Perhaps your college student would like the opportunity to get away from his campus and broaden his experiences. But perhaps your student doesn’t feel ready or can’t afford to study abroad. That doesn’t necessarily mean that there is no opportunity for him to have the experience of expanding his academic, cultural, and personal experiences. Many colleges formally offer a “study away” experience which can include opportunities to spend a few weeks, a semester, or even a full academic year in another setting.
There are many advantages to exchange, abroad, or away programs. Your student may learn more about diversity and multicultural issues, will learn to live more effectively with differences, will have experiences that may broaden her mind and help her learn more about new behaviors and ways of living. Your student will experience a welcome break from her own campus and routine; will have new opportunities for networking, friendships, and experiences. Costs for domestic study away opportunities may be less than a study abroad program.
Your student may have an opportunity to expand her options by taking courses or participating in programs not available at her home institution. She will be able to study with new professors, including, possibly, leaders in her field. If she is a commuter or is attending school close to home, she will have an opportunity to increase her independence and resourcefulness, and her resume will demonstrate to a future employer that she has sought out new challenges. If your student is considering graduate school, this may be an ideal opportunity to get to know a potential institution better. Your student might even use the experience as an opportunity to seek employment in a new location.
Study Abroad programs have been in existence for many years, but have gained in prominence since the University of Delaware instituted a more formal program in 1923. Study Away, or Domestic Exchange programs are a more recent phenomenon. Most students participate during their junior year of college. The variety of possible experiences is endless. In addition to simply taking classes at another institution, students may study jazz in New Orleans, study art in New York City, learn about entertainment law in Los Angeles, participate in government in Washington DC. Students may take classes or participate in internships; work and travel with a group or individually.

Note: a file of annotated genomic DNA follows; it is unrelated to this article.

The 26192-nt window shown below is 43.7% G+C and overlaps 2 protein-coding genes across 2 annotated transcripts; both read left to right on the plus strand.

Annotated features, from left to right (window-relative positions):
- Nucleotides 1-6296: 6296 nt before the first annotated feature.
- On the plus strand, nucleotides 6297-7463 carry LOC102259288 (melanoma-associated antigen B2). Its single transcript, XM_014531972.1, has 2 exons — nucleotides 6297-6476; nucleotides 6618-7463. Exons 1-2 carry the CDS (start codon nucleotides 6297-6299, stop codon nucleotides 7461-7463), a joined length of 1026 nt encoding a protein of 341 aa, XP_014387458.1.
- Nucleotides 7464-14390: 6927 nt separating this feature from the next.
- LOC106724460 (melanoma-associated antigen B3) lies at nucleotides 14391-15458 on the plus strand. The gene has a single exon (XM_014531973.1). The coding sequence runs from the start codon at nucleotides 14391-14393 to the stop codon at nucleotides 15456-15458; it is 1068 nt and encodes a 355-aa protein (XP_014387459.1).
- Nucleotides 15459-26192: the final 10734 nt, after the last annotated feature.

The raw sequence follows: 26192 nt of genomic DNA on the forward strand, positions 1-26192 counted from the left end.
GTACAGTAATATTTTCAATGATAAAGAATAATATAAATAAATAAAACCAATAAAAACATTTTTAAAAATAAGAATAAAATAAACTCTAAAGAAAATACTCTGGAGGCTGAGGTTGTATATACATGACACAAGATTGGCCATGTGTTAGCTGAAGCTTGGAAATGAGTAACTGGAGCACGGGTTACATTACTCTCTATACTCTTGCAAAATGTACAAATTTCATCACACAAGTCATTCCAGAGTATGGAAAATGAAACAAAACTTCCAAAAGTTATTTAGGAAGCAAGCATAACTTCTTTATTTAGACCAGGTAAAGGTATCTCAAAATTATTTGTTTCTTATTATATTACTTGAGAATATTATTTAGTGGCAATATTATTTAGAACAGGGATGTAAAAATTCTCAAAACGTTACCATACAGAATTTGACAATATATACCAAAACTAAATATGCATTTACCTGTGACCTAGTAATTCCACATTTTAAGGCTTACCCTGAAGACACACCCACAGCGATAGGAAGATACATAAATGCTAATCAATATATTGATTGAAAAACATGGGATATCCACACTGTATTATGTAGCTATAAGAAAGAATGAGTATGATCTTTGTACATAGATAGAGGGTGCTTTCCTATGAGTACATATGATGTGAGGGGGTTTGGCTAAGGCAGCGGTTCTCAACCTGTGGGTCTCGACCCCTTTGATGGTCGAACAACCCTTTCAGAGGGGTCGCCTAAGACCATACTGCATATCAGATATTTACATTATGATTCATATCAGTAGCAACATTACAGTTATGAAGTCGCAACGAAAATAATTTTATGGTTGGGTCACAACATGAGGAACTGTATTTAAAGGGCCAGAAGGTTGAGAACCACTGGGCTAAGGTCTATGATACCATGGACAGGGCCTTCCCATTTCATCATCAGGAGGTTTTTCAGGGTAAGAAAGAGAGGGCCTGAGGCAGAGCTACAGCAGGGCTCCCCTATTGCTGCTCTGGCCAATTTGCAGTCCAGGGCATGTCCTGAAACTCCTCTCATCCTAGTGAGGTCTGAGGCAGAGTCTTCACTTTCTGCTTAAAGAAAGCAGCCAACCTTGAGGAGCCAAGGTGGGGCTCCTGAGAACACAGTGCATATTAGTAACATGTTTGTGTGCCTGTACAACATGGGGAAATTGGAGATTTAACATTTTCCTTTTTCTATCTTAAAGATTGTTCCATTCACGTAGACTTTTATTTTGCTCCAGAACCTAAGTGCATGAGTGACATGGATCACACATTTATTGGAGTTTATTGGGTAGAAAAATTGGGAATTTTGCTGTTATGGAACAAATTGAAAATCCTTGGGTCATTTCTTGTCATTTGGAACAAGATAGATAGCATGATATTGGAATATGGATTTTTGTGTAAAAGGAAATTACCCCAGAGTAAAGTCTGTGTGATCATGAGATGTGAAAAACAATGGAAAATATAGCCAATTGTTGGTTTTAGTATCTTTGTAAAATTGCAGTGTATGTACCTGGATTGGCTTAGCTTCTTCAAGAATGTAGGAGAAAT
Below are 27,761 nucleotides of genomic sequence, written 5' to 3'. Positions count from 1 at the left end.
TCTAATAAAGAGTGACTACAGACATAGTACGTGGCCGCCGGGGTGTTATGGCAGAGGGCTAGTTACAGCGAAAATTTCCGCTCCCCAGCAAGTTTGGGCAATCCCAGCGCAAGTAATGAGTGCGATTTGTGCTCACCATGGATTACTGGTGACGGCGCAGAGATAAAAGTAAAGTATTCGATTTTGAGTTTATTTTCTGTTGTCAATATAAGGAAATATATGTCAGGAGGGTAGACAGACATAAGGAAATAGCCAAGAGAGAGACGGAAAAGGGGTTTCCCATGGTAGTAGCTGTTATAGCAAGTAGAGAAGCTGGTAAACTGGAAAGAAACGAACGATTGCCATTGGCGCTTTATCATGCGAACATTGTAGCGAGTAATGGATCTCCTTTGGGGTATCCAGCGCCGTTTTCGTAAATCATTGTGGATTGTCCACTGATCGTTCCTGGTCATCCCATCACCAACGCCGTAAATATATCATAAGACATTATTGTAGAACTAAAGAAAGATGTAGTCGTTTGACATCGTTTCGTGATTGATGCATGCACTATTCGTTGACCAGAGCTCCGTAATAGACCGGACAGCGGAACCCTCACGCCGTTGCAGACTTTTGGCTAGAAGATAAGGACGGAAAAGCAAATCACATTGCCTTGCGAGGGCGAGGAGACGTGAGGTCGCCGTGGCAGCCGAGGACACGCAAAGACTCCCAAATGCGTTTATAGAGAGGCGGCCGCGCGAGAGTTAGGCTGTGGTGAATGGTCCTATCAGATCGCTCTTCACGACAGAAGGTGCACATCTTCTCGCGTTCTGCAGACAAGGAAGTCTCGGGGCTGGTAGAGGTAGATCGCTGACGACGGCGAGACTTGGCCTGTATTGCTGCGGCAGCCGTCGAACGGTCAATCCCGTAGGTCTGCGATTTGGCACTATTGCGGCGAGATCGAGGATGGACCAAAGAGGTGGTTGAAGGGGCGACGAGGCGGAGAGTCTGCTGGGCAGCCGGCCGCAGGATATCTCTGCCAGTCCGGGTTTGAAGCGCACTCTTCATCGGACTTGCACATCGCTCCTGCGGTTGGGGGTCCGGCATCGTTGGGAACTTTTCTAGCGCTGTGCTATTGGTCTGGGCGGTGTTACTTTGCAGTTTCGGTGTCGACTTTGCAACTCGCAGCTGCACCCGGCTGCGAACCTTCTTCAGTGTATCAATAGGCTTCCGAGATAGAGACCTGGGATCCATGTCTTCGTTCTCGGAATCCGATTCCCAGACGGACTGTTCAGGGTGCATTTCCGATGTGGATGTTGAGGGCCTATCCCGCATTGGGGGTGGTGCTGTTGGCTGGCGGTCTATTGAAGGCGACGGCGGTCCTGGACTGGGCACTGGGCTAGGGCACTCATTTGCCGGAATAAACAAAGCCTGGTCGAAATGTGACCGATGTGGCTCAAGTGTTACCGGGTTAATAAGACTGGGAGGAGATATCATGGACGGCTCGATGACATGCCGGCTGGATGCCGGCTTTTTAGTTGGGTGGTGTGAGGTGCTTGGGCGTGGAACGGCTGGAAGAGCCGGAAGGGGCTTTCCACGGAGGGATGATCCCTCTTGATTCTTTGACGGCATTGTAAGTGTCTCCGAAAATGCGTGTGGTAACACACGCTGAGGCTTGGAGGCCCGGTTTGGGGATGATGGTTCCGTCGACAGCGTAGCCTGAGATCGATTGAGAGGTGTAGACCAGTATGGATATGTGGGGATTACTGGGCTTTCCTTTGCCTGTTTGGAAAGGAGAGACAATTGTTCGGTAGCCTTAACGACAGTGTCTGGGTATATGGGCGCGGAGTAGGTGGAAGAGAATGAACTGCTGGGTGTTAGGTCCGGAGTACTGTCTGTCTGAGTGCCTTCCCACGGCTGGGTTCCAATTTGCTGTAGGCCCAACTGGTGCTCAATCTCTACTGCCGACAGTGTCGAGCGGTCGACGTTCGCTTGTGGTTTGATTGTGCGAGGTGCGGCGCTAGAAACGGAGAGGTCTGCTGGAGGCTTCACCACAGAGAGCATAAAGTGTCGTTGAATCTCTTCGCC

There are many variations of the study away experience and some colleges may be more or less proactive in helping students find experiences. The Twelve College Exchange is one example of an existing program. Any student studying at Amherst, Bowdoin, Connecticut College, Wellesley, Mount Holyoke, Trinity, Vassar, Wesleyan, Wheaton, Dartmouth, or Williams may apply to participate in the program to study at any other member institution.
Other nationally recognized programs include the National Student Exchange (NSE), which has 180 member institutions and has been in existence since 1968. The program places approximately 3500 students per year. Local programs also exist and include programs such as the New York Arts Program (established in 1967), the Chicago Center for Urban Life and Culture (established in 1970), and American University’s Washington Semester program.
If your college student would like to have an extended off-campus opportunity but does not want to study abroad, talk to him about a possible domestic exchange program. He may be able to get more information from his college’s Study Abroad office. For many students, for a variety of reasons, this alternative is the right choice.